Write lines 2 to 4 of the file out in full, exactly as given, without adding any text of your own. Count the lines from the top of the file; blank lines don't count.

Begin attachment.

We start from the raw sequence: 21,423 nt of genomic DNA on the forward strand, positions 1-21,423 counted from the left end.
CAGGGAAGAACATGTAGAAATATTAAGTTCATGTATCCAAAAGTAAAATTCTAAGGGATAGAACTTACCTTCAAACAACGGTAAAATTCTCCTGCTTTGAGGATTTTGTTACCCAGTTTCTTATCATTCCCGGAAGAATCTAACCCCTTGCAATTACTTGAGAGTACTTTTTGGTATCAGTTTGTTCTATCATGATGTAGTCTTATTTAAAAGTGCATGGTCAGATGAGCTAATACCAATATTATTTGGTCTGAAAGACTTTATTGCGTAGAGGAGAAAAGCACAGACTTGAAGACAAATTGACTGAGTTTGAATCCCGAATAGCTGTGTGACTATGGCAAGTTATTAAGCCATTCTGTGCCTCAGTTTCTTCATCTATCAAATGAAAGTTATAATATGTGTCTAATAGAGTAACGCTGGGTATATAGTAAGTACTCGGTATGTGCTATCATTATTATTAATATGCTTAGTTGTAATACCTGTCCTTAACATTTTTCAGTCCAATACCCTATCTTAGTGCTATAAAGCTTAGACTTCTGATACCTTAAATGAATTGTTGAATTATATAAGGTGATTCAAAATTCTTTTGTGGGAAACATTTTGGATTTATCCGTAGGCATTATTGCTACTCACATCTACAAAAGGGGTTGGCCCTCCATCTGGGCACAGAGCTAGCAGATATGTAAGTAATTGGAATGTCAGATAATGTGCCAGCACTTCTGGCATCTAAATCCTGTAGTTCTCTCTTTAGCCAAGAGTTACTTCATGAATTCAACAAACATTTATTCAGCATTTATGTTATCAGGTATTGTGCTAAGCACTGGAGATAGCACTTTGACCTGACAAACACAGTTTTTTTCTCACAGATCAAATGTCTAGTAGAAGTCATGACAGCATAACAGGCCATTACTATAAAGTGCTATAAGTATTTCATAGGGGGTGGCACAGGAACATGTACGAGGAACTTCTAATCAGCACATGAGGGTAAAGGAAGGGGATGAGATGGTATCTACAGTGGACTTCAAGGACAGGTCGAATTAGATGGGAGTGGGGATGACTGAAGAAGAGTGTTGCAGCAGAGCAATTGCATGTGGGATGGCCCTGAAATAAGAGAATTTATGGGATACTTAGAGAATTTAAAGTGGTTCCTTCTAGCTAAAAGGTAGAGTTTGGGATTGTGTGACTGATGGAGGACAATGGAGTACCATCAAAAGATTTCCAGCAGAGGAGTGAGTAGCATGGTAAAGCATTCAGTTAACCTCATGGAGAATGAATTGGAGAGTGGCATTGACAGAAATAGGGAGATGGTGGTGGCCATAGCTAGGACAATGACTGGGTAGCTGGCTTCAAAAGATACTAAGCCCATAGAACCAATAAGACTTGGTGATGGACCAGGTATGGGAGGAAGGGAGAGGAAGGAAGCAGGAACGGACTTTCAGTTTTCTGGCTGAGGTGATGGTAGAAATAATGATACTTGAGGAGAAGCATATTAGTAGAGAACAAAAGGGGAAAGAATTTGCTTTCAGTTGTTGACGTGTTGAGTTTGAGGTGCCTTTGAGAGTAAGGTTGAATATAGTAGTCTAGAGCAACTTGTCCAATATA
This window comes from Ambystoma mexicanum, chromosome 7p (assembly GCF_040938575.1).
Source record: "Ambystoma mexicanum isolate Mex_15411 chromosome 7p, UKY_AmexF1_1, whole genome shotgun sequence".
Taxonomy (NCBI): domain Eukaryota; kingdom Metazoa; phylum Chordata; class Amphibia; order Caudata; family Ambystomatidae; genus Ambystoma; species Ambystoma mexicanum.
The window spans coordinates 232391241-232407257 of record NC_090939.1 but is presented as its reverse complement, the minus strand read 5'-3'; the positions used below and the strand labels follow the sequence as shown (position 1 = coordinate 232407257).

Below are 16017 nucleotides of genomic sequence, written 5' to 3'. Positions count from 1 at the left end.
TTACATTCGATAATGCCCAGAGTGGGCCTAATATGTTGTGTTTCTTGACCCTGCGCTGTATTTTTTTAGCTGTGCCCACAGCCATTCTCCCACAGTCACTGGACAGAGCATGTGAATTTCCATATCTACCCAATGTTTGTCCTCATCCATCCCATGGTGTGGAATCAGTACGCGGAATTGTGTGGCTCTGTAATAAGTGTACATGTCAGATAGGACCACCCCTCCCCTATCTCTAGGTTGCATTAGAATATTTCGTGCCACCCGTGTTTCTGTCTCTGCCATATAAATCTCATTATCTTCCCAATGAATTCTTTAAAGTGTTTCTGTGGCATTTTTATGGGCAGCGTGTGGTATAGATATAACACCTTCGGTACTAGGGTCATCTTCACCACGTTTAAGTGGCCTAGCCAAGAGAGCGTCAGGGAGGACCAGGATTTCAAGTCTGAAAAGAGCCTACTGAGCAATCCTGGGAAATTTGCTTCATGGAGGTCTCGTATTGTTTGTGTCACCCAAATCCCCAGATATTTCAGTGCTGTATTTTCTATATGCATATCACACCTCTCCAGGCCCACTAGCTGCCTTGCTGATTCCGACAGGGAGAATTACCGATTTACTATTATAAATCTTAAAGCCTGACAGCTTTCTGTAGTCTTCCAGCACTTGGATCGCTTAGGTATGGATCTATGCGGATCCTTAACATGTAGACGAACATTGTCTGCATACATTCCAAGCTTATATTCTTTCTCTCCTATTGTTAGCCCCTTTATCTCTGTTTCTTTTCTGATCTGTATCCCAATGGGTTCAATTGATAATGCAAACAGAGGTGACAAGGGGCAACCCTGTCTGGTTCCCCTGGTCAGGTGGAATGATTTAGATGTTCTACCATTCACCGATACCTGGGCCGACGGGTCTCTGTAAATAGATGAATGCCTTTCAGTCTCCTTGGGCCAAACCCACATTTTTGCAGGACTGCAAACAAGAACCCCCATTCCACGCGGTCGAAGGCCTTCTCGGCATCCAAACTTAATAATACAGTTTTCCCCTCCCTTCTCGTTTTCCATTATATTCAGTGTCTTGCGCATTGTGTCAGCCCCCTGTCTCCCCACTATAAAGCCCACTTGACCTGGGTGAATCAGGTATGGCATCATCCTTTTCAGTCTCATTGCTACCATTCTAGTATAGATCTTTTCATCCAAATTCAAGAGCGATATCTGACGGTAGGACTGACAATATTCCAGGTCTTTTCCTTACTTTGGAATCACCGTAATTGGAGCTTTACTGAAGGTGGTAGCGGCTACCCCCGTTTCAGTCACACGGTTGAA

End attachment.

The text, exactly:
CAGGGAAGAACATGTAGAAATATTAAGTTCATGTATCCAAAAGTAAAATTCTAAGGGATAGAACTTACCTTCAAACAACGGTAAAATTCTCCTGCTTTGAGGATTTTGTTACCCAGTTTCTTATCATTCCCGGAAGAATCTAACCCCTTGCAATTACTTGAGAGTACTTTTTGGTATCAGTTTGTTCTATCATGATGTAGTCTTATTTAAAAGTGCATGGTCAGATGAGCTAATACCAATATTATTTGGTCTGAAAGACTTTATTGCGTAGAGGAGAAAAGCACAGACTTGAAGACAAATTGACTGAGTTTGAATCCCGAATAGCTGTGTGACTATGGCAAGTTATTAAGCCATTCTGTGCCTCAGTTTCTTCATCTATCAAATGAAAGTTATAATATGTGTCTAATAGAGTAACGCTGGGTATATAGTAAGTACTCGGTATGTGCTATCATTATTATTAATATGCTTAGTTGTAATACCTGTCCTTAACATTTTTCAGTCCAATACCCTATCTTAGTGCTATAAAGCTTAGACTTCTGATACCTTAAATGAATTGTTGAATTATATAAGGTGATTCAAAATTCTTTTGTGGGAAACATTTTGGATTTATCCGTAGGCATTATTGCTACTCACATCTACAAAAGGGGTTGGCCCTCCATCTGGGCACAGAGCTAGCAGATATGTAAGTAATTGGAATGTCAGATAATGTGCCAGCACTTCTGGCATCTAAATCCTGTAGTTCTCTCTTTAGCCAAGAGTTACTTCATGAATTCAACAAACATTTATTCAGCATTTATGTTATCAGGTATTGTGCTAAGCACTGGAGATAGCACTTTGACCTGACAAACACAGTTTTTTTCTCACAGATCAAATGTCTAGTAGAAGTCATGACAGCATAACAGGCCATTACTATAAAGTGCTATAAGTATTTCATAGGGGGTGGCACAGGAACATGTACGAGGAACTTCTAATCAGCACATGAGGGTAAAGGAAGGGGATGAGATGGTATCTACAGTGGACTTCAAGGACAGGTCGAATTAGATGGGAGTGGGGATGACTGAAGAAGAGTGTTGCAGCAGAGCAATTGCATGTGGGATGGCCCTGAAATAAGAGAATTTATGGGATACTTAGAGAATTTAAAGTGGTTCCTTCTAGCTAAAAGGTAGAGTTTGGGATTGTGTGACTGATGGAGGACAATGGAGTACCATCAAAAGATTTCCAGCAGAGGAGTGAGTAGCATGGTAAAGCATTCAGTTAACCTCATGGAGAATGAATTGGAGAGTGGCATTGACAGAAATAGGGAGATGGTGGTGGCCATAGCTAGGACAATGACTGGGTAGCTGGCTTCAAAAGATACTAAGCCCATAGAACCAATAAGACTTGGTGATGGACCAGGTATGGGAGGAAGGGAGAGGAAGGAAGCAGGAACGGACTTTCAGTTTTCTGGCTGAGGTGATGGTAGAAATAATGATACTTGAGGAGAAGCATATTAGTAGAGAACAAAAGGGGAAAGAATTTGCTTTCAGTTGTTGACGTGTTGAGTTTGAGGTGCCTTTGAGAGTAAGGTTGAATATAGTAGTCTAGAGCAACTTGTCCAATATA
This window comes from Ambystoma mexicanum, chromosome 7p (assembly GCF_040938575.1).
Source record: "Ambystoma mexicanum isolate Mex_15411 chromosome 7p, UKY_AmexF1_1, whole genome shotgun sequence".